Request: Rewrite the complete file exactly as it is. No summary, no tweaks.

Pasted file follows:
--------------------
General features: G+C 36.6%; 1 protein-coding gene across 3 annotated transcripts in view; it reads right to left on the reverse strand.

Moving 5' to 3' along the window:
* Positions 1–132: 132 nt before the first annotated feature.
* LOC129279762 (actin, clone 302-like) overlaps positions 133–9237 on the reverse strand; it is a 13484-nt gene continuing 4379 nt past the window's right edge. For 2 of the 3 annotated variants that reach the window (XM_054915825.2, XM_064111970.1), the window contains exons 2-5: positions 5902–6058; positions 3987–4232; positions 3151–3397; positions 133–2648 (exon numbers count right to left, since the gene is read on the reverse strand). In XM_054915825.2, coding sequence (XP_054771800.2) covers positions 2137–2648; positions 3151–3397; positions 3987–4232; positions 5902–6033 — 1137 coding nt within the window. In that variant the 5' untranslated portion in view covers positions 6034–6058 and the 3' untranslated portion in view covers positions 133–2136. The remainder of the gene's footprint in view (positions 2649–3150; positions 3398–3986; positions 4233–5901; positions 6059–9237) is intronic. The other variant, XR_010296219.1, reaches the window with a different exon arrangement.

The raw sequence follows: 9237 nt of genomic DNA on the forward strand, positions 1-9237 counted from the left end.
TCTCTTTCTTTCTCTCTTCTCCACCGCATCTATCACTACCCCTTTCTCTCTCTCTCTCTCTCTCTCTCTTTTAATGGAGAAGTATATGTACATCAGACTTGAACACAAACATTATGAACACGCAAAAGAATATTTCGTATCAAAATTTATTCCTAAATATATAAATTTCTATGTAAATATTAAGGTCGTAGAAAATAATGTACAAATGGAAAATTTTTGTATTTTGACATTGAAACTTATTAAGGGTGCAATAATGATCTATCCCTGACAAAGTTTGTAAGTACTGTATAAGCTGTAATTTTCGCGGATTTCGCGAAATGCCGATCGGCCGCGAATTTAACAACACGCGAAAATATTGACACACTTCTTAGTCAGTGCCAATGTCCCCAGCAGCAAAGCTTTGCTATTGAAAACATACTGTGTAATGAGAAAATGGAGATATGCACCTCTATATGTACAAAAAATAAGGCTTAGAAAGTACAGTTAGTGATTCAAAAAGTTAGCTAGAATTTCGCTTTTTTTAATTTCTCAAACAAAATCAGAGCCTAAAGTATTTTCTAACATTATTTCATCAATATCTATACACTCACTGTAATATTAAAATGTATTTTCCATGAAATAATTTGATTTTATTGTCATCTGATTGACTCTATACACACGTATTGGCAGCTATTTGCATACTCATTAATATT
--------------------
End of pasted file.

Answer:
General features: G+C 36.6%; 1 protein-coding gene across 3 annotated transcripts in view; it reads right to left on the reverse strand.

Moving 5' to 3' along the window:
* Positions 1–132: 132 nt before the first annotated feature.
* LOC129279762 (actin, clone 302-like) overlaps positions 133–9237 on the reverse strand; it is a 13484-nt gene continuing 4379 nt past the window's right edge. For 2 of the 3 annotated variants that reach the window (XM_054915825.2, XM_064111970.1), the window contains exons 2-5: positions 5902–6058; positions 3987–4232; positions 3151–3397; positions 133–2648 (exon numbers count right to left, since the gene is read on the reverse strand). In XM_054915825.2, coding sequence (XP_054771800.2) covers positions 2137–2648; positions 3151–3397; positions 3987–4232; positions 5902–6033 — 1137 coding nt within the window. In that variant the 5' untranslated portion in view covers positions 6034–6058 and the 3' untranslated portion in view covers positions 133–2136. The remainder of the gene's footprint in view (positions 2649–3150; positions 3398–3986; positions 4233–5901; positions 6059–9237) is intronic. The other variant, XR_010296219.1, reaches the window with a different exon arrangement.

The raw sequence follows: 9237 nt of genomic DNA on the forward strand, positions 1-9237 counted from the left end.
TCTCTTTCTTTCTCTCTTCTCCACCGCATCTATCACTACCCCTTTCTCTCTCTCTCTCTCTCTCTCTCTTTTAATGGAGAAGTATATGTACATCAGACTTGAACACAAACATTATGAACACGCAAAAGAATATTTCGTATCAAAATTTATTCCTAAATATATAAATTTCTATGTAAATATTAAGGTCGTAGAAAATAATGTACAAATGGAAAATTTTTGTATTTTGACATTGAAACTTATTAAGGGTGCAATAATGATCTATCCCTGACAAAGTTTGTAAGTACTGTATAAGCTGTAATTTTCGCGGATTTCGCGAAATGCCGATCGGCCGCGAATTTAACAACACGCGAAAATATTGACACACTTCTTAGTCAGTGCCAATGTCCCCAGCAGCAAAGCTTTGCTATTGAAAACATACTGTGTAATGAGAAAATGGAGATATGCACCTCTATATGTACAAAAAATAAGGCTTAGAAAGTACAGTTAGTGATTCAAAAAGTTAGCTAGAATTTCGCTTTTTTTAATTTCTCAAACAAAATCAGAGCCTAAAGTATTTTCTAACATTATTTCATCAATATCTATACACTCACTGTAATATTAAAATGTATTTTCCATGAAATAATTTGATTTTATTGTCATCTGATTGACTCTATACACACGTATTGGCAGCTATTTGCATACTCATTAATATT